I spent much of Friday afternoon with Nick in a canoe on the Oxford Canal. He rang on Thursday evening asking if I was interested in a bit of playing about on the water to which I instantly agreed – what’s not to like? We met up at Cropredy and managed to get both the canoe in the water and ourselves into the canoe without any mishaps much to the disappointment of the watching crowd. We paddled about three miles down the canal toward Banbury, had an excellent picnic (Nick made it so you can be sure it was very excellent indeed) and then paddled our way back up the canal again. The sun shone a bit and it was lovely and warm without being too hot. Perfect weather for messing about on the water and it was great fun. (We did manage to convince one of the people on-board a passing canal barge that we were headed to Birmingham which we expected to reach by tea time having set off that morning from London. The chap was, quite rightly, mightily impressed if not astonished!)
Just when you thought this government couldn’t get any more absurd. Nicky Morgan, Education Secretary after the idiot Gove was “moved sideways” before the election to get him out of the public eye, announced a new appointment which will undoubtedly transform and improve education provision throughout the land.
The government is keen to tackle the problem of “low level” disruption in classrooms – passing notes, talking while the teacher is talking, texting during lessons, etc.. So, she has appointed a new “Behaviour Czar” who will help teachers learn how to tackle such low-level disruption. Amongst his qualifications – he was a bouncer for a number of years in a Soho nightclub.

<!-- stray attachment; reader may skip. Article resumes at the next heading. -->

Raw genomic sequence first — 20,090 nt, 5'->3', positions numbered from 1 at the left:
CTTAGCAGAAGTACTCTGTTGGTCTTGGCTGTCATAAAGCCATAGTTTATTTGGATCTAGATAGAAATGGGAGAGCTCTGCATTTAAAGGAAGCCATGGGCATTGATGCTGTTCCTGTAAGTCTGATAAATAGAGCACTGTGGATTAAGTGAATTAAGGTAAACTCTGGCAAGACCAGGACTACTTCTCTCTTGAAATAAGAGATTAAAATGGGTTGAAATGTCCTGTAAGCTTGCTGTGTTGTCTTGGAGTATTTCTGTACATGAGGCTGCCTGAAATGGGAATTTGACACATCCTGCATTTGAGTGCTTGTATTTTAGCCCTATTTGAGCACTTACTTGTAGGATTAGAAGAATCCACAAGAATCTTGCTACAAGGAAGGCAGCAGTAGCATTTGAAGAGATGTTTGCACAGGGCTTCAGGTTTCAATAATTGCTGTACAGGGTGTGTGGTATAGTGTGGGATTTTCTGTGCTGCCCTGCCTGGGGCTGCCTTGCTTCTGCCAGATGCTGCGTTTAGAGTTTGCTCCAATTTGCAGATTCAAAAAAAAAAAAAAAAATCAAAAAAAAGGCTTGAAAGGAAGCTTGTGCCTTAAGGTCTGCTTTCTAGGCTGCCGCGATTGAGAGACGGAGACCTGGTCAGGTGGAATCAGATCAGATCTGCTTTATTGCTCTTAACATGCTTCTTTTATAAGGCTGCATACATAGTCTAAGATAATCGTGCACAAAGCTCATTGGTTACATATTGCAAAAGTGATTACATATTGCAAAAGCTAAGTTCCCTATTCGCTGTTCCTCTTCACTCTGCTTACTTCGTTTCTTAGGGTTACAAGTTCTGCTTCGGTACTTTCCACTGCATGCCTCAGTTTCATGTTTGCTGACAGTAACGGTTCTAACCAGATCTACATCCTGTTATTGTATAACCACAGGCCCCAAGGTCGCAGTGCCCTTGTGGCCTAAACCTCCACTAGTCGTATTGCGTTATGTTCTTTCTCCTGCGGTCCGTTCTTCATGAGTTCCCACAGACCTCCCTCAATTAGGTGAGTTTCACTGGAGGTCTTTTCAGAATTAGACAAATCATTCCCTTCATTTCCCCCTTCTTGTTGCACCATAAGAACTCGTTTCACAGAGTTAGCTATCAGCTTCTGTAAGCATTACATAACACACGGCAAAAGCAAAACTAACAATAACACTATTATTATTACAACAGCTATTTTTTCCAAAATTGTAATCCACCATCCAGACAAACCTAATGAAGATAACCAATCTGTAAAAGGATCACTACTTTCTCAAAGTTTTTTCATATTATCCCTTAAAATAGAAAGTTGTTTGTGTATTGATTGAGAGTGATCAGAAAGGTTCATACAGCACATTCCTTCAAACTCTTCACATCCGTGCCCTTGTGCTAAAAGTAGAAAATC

But what excites many papers is the appointment of a new behaviour ‘czar’, Tom Bennett, to help teachers crack down on low level classroom disruption. Bennett spent eight years working in nightclubs in Soho, including as a bouncer, all of which he says provided ‘an obvious training ground in classroom management’.
Even the headline sums it all up – Appointing a ‘low-level disruption’ school tsar is stupid government. Honestly, you couldn’t make it up!
And finally, just to confirm that nothing changes with this government, I ran across an article in Friday’s Guardian announcing that the UK is to reject plans being drawn up in the European Union to clamp down on multinational tax evasion. So, in spite of Osborne the Tit’s commitment to stamp down on tax evasion, those multinational companies which pay effectively no tax in the UK will be allowed to continue to do so. At the same time, he is insisting on making up to £15 billion of cuts to public services. Hey, we’re all in this together, remember?
And finally, finally. I hope you all have a wonderful Summer Solstice – what’s not to like about long, lazy hours of summer sunshine? I suppose the fact that the days start getting shorter and shorter from now until December might be a tad disappointing but what the heck – we’ll take what we get.
And finally, finally, finally, is it Father’s Day in the States as well as here? I guess it must be so Happy Father’s Day to my extraordinary Father.
Much love to you all,